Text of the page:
With homeowners exploring more energy-efficient options for their heating and cooling systems, the purchase and installation of geothermal heat pumps are on the rise in the Sunflower State, according to the Kansas Geological Survey, or KGS.
Large-scale “direct use” geothermal systems – which involve using the heat in the water directly (without a heat pump or power plant) for such things as heating of building complexes, industrial processes, greenhouses, aquaculture (fish farming) and resorts – are more common west of the Rockies. However, the KGS informational report indicates that geothermal heat pumps, or GHP’s, for residential and commercial use are increasing in Kansas.
While that news may be encouraging, what exactly is geothermal heat and how does a geothermal heat pump work?
According to the Geothermal Resources Council, “GHP’s use the earth or groundwater as a heat source in winter and a heat sink in summer. Using resource temperatures of 4°C (40°F) to 38°C (100°F), the heat pump, a device which moves heat from one place to another, transfers heat from the soil to the house in winter and from the house to the soil in summer.”
Tim Dugan began Ground Source, Inc., of Holton, in the early 1990’s. He said while the awareness in the geothermal heat pumps has grown since he began installing the systems in homes and small businesses, the science of geothermal heat isn’t new. In fact, he said Oklahoma State University began studying geothermal heat after WWII. He said today, the basic level of knowledge about GHP’s mainly centers around the energy cost savings.
“From 23 years ago to now, yes, there’s more interest,” Dugan said. “From the people we talk to at the home show, they know someone who’s had lower bills (with the GHP). They know it’s good.”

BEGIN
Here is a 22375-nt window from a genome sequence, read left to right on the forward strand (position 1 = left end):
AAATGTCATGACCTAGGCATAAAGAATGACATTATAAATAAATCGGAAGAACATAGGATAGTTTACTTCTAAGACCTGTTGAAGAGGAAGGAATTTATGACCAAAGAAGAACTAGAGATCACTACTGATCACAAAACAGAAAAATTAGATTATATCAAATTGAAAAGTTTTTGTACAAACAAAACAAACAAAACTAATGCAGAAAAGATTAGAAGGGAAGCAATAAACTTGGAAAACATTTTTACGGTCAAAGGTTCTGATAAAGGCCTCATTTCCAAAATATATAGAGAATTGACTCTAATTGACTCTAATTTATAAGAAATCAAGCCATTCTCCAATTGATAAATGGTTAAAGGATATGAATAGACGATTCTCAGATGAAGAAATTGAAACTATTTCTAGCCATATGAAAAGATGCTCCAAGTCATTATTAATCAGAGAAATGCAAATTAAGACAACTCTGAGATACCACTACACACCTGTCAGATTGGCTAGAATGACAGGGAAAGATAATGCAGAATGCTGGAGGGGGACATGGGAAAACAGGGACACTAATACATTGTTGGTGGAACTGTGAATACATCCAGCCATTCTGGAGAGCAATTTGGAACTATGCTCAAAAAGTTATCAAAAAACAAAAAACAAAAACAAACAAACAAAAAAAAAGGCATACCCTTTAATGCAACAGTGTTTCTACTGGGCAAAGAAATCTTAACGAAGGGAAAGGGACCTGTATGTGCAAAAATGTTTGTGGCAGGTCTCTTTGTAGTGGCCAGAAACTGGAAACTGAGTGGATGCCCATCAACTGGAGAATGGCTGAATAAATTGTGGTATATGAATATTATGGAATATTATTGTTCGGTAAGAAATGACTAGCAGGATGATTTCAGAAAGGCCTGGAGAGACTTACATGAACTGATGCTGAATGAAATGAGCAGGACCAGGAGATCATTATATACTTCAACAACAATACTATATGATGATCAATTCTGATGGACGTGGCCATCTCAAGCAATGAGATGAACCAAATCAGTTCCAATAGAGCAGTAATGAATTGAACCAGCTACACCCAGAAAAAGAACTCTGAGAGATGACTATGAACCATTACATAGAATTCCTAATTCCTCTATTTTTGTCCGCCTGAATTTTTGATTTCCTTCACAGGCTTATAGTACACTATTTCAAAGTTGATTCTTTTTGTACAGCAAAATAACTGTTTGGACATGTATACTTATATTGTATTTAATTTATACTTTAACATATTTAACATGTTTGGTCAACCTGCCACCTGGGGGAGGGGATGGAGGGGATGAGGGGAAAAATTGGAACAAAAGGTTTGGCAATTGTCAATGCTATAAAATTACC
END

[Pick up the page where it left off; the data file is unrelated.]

Dugan said he estimates he’s installed 700 to 800 GHP’s in northeast Kansas since the early 1990’s. He said the GHP units he sells and installs initially cost an estimated $20,000. With a 30-percent federal tax credit (Kansas doesn’t offer a tax credit at this time for GHP’s), the cost drops to $14,000 and could decrease even more with additional energy-efficient credits and rebates. Some FHA-backed mortgage loans also have higher loan limits for homebuyers who will install energy-efficient systems and windows.
Using all available credits and rebates, Dugan said if you’ve been a propane customer, you could potentially recoup the cost of your GHP in two to three years. If you’ve been natural gas consumer, it could be four to six years before the GHP “pays for itself.”
Aside from the savings on your heating and cooling bills, Dugan said the GHP’s are quieter than standard HVAC systems and provide a more constant, comfortable temperature level in your home, even during the extremes of summer and winter.
According to information posted on Ground Source, Inc.’s website, “There is no combustion or need to vent exhaust gasses which means our equipment can be installed virtually anywhere.
If you have ductwork already installed in your home, you are starting the race ahead of the pack. If not, we can effortlessly install ductwork so you can enjoy the comfort of geothermal to its full extent.”
Another advantage of the GHP’s is they can be installed inside the home, free from the problems that weather and vandalism can present for traditional outside units.